Confronted with crumbling state-owned refineries, President Muhammadu Buhari and head of the state oil company, Ibe Kachikwu, have opted for retrogression. By stubbornly insisting on holding on to, and throwing more public money at the plants, they have set out on a familiar, treacherous road that headlined the failure of their predecessors to provide locally-refined petroleum products for three decades. Privatisation however remains the one sure and tested route to efficiency in the downstream sector of our oil and gas industry.
Kachikwu disappointed investors when he announced last week that the Nigerian National Petroleum Corporation would not sell, but “will remodel” its four refineries by creating “new modules”, building new ones beside them and infusing new commercial practices, effectively dashing hopes that the new government’s promise of change would see to the transfer of refineries into private hands.
Many may have been overly optimistic that the 30-year nightmare of massive importation of refined products, frequent shortages and a corruption-fuelled subsidy regime would end with the coming of the Buhari government. Indeed, the President has never been enthusiastic about privatisation, persuaded that once corruption and “indiscipline” are rooted out of the system, the refineries and other state enterprises will run efficiently. The appointment of Kachikwu as group managing director of the NNPC and the pro-business credentials of Vice-President Yemi Osinbajo, who chairs the National Council on Privatisation, were expected to temper Buhari’s statist instincts.
A noted legal mind and long-time operator in the oil and gas sector tapped from ExxonMobil, the world’s largest oil major, Kachikwu has gone the way of his predecessors who, once appointed, dumped their advocacy of privatisation to become apologists for unproductive and corruption-prone state control of the oil downstream.
Nigeria is paying an unbearable price for this monopoly. Massive subsidy payments, most of them dubious, are made annually on petrol and kerosene imports despite an average crude oil production capacity of 2.3 million barrels per day. Shortages have become a permanent reality.
Yet, experts unanimously agree that the refineries in their present state are drain pipes. Kachikwu too admitted that, being 30 to 40 years old, they were hard to maintain. On a visit to the Kaduna refinery, he declared that the plants “cannot take Nigeria anywhere”, noting that three of Kaduna’s six units had been down and un-serviced for long. The first of Port Harcourt’s two refineries was built in 1965, Kaduna in 1980 and Warri in 1978 but upgraded in 1987-89. Ben Murray-Bruce, a senator, recently likened pouring more money into them to seeking to rehabilitate a Mercedes 450 SEL salon car which production stopped in 1981, instead of the cost-efficient option of buying a new model. Like the Idika Kalu Presidential Panel recommended in 2012, the Senator said the cost of regular Turnaround Maintenance on the ageing plants “is so high that it would make better sense to build a new refinery.”
The PUNCH remains steadfast in its advocacy of transparent privatisation and the liberalisation of the downstream oil sector to allow private enterprise free rein. Rather than use scarce public funds to build new refineries, we strongly suggest a robust liberal regime to open the floodgates to foreign and local investment in refineries, petrochemical plants, pipelines and depots. We expect Buhari to translate his pledge made in Washington, United States, in July, to break the NNPC into two – one as an investment vehicle and the other as a truly independent regulator – into concrete action. The last Petroleum Minister, Diezani Alison-Madueke, said in 2013 that getting a replacement for the decayed facilities “was not possible as they are obsolete’’ and can hardly produce. Billions of dollars have been allotted for TAM over the years and promptly stolen. The last government said it borrowed $1.6 billion barely three years ago for TAM in a shadowy deal that barely delivered 10 per cent capacity utilisation.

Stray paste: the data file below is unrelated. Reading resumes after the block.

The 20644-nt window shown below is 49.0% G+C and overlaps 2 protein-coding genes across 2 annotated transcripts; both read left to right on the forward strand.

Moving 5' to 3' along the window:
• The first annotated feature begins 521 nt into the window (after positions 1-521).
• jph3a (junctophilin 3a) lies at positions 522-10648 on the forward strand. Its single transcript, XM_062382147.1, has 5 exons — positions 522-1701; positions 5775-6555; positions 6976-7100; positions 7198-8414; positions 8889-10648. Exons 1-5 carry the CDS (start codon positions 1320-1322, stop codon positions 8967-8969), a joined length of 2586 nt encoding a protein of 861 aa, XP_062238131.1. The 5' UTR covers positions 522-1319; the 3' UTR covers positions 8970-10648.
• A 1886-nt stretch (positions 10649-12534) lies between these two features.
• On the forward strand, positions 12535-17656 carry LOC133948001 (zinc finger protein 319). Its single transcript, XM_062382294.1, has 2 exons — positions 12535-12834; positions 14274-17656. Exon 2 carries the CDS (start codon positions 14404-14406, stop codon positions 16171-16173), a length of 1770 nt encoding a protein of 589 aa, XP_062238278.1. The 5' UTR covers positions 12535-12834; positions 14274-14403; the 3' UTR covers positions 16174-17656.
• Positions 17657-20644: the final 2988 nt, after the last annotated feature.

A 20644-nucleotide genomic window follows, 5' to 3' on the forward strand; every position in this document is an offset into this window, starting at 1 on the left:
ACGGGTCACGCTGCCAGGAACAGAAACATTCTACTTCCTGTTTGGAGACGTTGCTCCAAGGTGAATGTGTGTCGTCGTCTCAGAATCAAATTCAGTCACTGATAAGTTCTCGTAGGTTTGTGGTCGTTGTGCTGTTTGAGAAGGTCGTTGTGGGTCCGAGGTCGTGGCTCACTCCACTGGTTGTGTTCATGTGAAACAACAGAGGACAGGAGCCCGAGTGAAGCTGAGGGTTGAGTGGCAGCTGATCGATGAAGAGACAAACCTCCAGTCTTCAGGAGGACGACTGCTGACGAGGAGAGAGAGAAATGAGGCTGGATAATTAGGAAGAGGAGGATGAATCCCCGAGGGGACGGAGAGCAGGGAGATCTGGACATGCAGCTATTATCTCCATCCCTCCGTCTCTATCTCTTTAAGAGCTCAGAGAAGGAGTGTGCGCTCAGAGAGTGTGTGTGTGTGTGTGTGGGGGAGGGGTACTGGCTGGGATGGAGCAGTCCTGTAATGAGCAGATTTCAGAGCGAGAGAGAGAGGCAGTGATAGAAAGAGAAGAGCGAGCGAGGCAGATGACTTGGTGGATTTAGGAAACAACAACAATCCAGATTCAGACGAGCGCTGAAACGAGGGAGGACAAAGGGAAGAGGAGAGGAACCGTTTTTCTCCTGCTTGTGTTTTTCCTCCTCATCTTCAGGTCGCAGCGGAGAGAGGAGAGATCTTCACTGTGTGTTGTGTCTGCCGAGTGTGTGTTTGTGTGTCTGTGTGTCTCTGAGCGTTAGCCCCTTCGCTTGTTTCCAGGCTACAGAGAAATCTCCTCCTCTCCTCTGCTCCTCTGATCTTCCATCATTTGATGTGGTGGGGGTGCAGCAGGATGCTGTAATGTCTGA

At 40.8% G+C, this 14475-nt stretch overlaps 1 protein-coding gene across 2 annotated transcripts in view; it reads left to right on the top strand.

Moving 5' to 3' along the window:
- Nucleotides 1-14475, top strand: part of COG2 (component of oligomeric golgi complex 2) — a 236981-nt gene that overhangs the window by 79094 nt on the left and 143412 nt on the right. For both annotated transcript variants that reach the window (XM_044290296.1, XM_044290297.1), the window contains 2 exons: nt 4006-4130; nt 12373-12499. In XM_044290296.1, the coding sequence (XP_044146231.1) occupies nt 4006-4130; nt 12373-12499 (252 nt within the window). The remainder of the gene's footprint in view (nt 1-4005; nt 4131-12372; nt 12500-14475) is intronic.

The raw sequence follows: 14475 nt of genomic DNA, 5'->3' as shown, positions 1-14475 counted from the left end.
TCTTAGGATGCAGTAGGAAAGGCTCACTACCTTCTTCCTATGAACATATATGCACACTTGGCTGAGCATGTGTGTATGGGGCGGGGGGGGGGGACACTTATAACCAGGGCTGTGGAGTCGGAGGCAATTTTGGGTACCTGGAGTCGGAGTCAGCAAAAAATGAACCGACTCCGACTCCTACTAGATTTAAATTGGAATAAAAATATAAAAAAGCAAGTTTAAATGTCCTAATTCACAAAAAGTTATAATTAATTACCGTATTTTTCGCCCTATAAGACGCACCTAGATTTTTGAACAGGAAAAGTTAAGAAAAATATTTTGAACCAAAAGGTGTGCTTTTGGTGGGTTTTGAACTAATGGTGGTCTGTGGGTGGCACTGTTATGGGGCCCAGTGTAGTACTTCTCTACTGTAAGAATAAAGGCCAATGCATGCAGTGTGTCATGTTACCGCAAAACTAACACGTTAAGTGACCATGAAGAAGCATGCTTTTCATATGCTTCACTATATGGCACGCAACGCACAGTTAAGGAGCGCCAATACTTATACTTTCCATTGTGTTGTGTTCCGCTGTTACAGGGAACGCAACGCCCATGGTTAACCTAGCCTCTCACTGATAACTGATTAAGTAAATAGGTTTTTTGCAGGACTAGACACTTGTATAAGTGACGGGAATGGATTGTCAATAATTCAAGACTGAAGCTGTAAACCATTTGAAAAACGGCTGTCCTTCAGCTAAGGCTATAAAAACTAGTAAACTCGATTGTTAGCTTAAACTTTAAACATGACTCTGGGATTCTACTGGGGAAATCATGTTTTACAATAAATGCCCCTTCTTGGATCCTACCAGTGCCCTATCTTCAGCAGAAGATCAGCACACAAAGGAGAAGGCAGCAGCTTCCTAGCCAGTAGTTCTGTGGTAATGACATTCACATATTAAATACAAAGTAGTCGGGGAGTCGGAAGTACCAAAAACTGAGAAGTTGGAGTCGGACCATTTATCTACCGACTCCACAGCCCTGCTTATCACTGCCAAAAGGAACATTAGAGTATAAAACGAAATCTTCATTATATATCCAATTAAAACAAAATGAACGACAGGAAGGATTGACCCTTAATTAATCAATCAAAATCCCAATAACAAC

The danger in the rush to put the refineries to optimal use is that they could actually work for a while, but, shortly after, begin to break down, requiring even more infusions of cash. Nigerians have seen this happen in the power sector when the Olusegun Obasanjo administration gave the Liyel Imoke-led committee billions of naira to rehabilitate obsolete power plants, and in the railways sector where the Chinese have for 20 years been given billions of naira to “rehabilitate” rail tracks laid between 1898 and 1964! While the power plants began collapsing one after the other shortly after they were restarted, a rail journey from Lagos to Ibadan (147 km) takes four hours and Lagos to Kano (1,186 km) lasts 28 hours.
Buhari should hearken to the earlier, and wiser, recommendation of the NNPC and the Kalu panel and quickly privatise the refineries. He should initiate a liberal operating regime that, like the telecoms reform, will energise private capital and create jobs.
The private sector can get the job done while the government invests in health care, education, training, water supply and sanitation, roads and institution building. Buhari puts faith in his personal discipline, but should ask himself what happens after he leaves office. The United States Government owns none of the 140 refineries in the country that process over 17 million bpd. Without domestic crude oil reserves, Singapore’s three major refineries with 1.3 million barrels per day, makes the country the undisputed oil hub in Asia and one of the world’s top three export refining centres.
Holding on to the refineries is a bad idea and the government should not throw more money into a sink hole.